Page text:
Sir David King, the former chief scientific adviser to the British government, fleshed out the danger of climate chaos in 2014, saying: “What we are talking about here is an existential threat to our civilisation in the longer term.
“In the short term, it carries all sorts of risks as well and it requires a human response on a scale that has never been achieved before.”
What is required, according to the respected climate scientists Professor Kevin Anderson and Professor Alice Bows, is for the wealthier nations to immediately adopt a de-growth strategy — wholesale systems change on a far greater scale than the allied mobilisations that “won” the second world war.
So who should we look to for assistance in implementing the radical policies that will address these threats?
The redesigned Guardian newspaper sees itself, in the words of editor Katharine Viner, as the repository for “thoughtful, progressive… and challenging” thinking.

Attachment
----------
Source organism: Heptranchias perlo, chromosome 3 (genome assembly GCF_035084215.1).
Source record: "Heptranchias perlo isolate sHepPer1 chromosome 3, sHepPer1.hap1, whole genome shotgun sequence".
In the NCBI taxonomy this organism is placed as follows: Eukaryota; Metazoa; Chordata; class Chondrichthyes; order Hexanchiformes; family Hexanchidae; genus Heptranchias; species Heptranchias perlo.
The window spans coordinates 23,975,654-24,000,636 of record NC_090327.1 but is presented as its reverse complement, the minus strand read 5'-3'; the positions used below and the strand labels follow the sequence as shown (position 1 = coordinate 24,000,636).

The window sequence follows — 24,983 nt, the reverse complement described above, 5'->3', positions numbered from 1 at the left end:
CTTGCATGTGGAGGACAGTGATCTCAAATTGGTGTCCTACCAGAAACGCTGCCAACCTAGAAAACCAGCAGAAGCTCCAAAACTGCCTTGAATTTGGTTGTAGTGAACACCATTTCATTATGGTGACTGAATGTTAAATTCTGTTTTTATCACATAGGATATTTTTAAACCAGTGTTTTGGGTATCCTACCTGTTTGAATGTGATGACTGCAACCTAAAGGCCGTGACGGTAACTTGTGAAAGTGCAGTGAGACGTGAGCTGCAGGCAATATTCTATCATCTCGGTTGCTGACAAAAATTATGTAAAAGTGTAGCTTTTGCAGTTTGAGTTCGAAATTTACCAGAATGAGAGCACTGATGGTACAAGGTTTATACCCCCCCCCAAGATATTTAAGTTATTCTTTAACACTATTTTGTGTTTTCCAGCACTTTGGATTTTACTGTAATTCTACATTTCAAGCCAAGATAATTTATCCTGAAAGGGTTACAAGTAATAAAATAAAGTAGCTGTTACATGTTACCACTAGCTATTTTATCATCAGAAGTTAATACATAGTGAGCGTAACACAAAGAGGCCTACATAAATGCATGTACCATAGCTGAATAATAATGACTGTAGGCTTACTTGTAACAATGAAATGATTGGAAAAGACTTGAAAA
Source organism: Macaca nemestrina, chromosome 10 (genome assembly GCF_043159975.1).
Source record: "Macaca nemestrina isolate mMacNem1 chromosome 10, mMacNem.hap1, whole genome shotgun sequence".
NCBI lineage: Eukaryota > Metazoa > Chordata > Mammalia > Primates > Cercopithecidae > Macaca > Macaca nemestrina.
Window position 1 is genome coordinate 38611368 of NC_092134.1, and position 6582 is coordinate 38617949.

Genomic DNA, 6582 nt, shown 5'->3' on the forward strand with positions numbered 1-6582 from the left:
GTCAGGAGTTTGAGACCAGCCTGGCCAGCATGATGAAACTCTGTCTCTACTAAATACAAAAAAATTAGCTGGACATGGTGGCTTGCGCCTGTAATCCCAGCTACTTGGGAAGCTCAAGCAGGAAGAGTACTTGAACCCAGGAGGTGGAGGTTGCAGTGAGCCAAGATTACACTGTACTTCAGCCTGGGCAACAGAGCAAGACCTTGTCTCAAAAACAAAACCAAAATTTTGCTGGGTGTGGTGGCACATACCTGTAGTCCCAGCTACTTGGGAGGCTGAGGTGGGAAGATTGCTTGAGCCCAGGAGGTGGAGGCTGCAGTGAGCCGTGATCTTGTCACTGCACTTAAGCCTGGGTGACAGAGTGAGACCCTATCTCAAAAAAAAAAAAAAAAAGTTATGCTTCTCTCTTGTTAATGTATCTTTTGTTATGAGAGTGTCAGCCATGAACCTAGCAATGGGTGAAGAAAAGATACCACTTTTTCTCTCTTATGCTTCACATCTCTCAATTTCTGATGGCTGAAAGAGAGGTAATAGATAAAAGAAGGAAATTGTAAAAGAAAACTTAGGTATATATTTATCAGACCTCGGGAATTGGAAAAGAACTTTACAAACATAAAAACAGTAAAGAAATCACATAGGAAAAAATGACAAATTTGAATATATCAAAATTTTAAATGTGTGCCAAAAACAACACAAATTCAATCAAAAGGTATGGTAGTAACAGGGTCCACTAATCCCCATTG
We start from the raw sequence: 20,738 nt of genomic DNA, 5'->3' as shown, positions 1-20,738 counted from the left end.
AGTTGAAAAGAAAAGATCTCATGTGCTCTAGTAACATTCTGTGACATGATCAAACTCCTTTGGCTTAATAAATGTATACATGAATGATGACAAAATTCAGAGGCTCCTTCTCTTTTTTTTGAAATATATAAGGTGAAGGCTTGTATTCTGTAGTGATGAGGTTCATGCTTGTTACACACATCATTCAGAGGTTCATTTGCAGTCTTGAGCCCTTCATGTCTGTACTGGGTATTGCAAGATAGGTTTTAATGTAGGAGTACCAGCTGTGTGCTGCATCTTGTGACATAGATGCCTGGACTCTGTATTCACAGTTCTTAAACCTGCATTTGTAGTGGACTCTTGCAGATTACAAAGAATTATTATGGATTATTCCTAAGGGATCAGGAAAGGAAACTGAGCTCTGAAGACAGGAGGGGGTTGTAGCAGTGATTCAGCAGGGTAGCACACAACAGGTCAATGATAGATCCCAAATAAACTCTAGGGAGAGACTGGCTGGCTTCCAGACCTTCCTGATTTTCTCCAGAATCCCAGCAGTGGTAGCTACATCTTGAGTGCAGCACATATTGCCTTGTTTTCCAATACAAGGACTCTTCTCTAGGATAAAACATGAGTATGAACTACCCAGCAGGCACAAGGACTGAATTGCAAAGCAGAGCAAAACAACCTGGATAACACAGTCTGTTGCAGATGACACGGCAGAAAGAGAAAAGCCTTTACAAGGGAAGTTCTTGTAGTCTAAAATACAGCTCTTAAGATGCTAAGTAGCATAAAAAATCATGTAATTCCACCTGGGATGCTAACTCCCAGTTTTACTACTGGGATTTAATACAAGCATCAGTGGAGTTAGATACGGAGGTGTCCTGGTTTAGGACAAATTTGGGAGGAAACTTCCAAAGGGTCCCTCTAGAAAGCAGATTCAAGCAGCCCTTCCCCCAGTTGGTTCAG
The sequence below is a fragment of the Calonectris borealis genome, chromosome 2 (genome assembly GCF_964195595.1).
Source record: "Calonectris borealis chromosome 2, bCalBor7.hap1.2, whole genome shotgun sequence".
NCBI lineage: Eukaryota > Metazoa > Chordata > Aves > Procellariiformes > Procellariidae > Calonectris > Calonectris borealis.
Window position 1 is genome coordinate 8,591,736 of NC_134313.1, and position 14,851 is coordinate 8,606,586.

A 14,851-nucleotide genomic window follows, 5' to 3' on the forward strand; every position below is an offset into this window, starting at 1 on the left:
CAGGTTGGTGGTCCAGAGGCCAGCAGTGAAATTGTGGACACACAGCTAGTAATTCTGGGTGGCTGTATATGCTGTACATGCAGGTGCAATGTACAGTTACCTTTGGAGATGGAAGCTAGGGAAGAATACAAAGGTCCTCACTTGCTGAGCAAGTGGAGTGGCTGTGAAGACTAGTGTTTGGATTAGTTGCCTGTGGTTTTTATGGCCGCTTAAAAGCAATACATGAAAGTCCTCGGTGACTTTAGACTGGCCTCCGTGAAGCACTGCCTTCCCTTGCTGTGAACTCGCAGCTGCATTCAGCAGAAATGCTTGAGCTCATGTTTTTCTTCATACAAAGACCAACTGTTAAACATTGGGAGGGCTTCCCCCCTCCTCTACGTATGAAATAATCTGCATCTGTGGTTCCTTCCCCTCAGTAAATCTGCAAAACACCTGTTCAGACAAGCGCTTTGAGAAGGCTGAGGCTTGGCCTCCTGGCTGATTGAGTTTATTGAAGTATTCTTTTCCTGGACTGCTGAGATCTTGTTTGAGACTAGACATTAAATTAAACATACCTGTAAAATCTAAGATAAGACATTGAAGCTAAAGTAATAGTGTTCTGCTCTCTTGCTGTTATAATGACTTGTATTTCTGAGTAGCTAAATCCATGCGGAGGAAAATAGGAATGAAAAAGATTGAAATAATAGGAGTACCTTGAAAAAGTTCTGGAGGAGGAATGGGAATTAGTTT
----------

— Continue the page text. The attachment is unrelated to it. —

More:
However, it is important to remember the Guardian strongly opposed Jeremy Corbyn’s bid to become leader of the Labour Party, instead lending its support to New Labourite Yvette Cooper.
Before and after Corbyn was elected, a string of Guardian columnists, including Polly Toynbee, Jonathan Freedland, Suzanne Moore and Martin Kettle, were let loose, spewing invective, half-truths and nonsensical arguments to undermine the Islington North MP and the movement behind him.
“The Guardian represents a whole batch of journalists, from moderate right to moderate left — ie centre journalists — who, broadly speaking, like the status quo,” Tony Benn memorably wrote in his diaries.
“They like the two-party system, with no real change. They’re quite happy to live under the aegis of the Americans and Nato … they are very critical of the left … they are just the Establishment. It is a society that suits them well.”
A Corbyn-led Labour Party winning the next election on the back of energised social movements offers the best chance for significant progressive change in my lifetime.
But, while it is essential to defend Corbyn from Establishment attacks, those who wish to address the threats I’ve listed above need to understand they will almost certainly need to push beyond Corbynism in its current guise.
If Corbyn and his core leadership team can be persuaded and/or pressed to be more radical, that’s great, but, if not, then the grassroots needs to be prepared to go further to achieve change.